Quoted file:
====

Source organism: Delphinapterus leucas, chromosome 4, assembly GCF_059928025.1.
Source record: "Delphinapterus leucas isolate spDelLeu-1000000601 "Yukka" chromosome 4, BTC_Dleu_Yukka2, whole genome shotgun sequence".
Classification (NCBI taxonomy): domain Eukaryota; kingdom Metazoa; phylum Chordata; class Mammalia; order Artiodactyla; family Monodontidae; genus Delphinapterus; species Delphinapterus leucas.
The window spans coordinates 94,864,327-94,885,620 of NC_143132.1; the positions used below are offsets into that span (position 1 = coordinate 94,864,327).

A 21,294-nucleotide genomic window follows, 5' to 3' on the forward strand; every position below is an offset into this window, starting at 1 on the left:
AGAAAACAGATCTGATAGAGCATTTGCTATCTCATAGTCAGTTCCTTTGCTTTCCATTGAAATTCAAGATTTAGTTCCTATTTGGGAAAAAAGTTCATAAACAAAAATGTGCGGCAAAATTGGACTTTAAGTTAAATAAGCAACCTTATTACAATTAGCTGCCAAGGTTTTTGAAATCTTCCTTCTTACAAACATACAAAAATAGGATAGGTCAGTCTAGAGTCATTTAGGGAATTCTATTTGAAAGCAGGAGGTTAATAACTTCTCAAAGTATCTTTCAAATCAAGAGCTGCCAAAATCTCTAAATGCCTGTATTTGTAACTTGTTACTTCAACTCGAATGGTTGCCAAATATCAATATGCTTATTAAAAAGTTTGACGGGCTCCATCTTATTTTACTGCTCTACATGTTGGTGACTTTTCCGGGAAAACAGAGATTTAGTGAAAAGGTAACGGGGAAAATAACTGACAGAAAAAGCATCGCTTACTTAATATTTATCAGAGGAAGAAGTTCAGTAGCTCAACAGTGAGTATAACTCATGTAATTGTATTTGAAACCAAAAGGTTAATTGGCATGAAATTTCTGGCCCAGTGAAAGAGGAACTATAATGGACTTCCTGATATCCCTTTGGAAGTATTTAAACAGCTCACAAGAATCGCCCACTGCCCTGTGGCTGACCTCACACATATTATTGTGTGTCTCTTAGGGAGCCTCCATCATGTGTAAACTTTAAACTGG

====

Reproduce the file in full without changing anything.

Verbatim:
Source organism: Delphinapterus leucas, chromosome 4, assembly GCF_059928025.1.
Source record: "Delphinapterus leucas isolate spDelLeu-1000000601 "Yukka" chromosome 4, BTC_Dleu_Yukka2, whole genome shotgun sequence".
Classification (NCBI taxonomy): domain Eukaryota; kingdom Metazoa; phylum Chordata; class Mammalia; order Artiodactyla; family Monodontidae; genus Delphinapterus; species Delphinapterus leucas.
The window spans coordinates 94,864,327-94,885,620 of NC_143132.1; the positions used below are offsets into that span (position 1 = coordinate 94,864,327).

A 21,294-nucleotide genomic window follows, 5' to 3' on the forward strand; every position below is an offset into this window, starting at 1 on the left:
AGAAAACAGATCTGATAGAGCATTTGCTATCTCATAGTCAGTTCCTTTGCTTTCCATTGAAATTCAAGATTTAGTTCCTATTTGGGAAAAAAGTTCATAAACAAAAATGTGCGGCAAAATTGGACTTTAAGTTAAATAAGCAACCTTATTACAATTAGCTGCCAAGGTTTTTGAAATCTTCCTTCTTACAAACATACAAAAATAGGATAGGTCAGTCTAGAGTCATTTAGGGAATTCTATTTGAAAGCAGGAGGTTAATAACTTCTCAAAGTATCTTTCAAATCAAGAGCTGCCAAAATCTCTAAATGCCTGTATTTGTAACTTGTTACTTCAACTCGAATGGTTGCCAAATATCAATATGCTTATTAAAAAGTTTGACGGGCTCCATCTTATTTTACTGCTCTACATGTTGGTGACTTTTCCGGGAAAACAGAGATTTAGTGAAAAGGTAACGGGGAAAATAACTGACAGAAAAAGCATCGCTTACTTAATATTTATCAGAGGAAGAAGTTCAGTAGCTCAACAGTGAGTATAACTCATGTAATTGTATTTGAAACCAAAAGGTTAATTGGCATGAAATTTCTGGCCCAGTGAAAGAGGAACTATAATGGACTTCCTGATATCCCTTTGGAAGTATTTAAACAGCTCACAAGAATCGCCCACTGCCCTGTGGCTGACCTCACACATATTATTGTGTGTCTCTTAGGGAGCCTCCATCATGTGTAAACTTTAAACTGG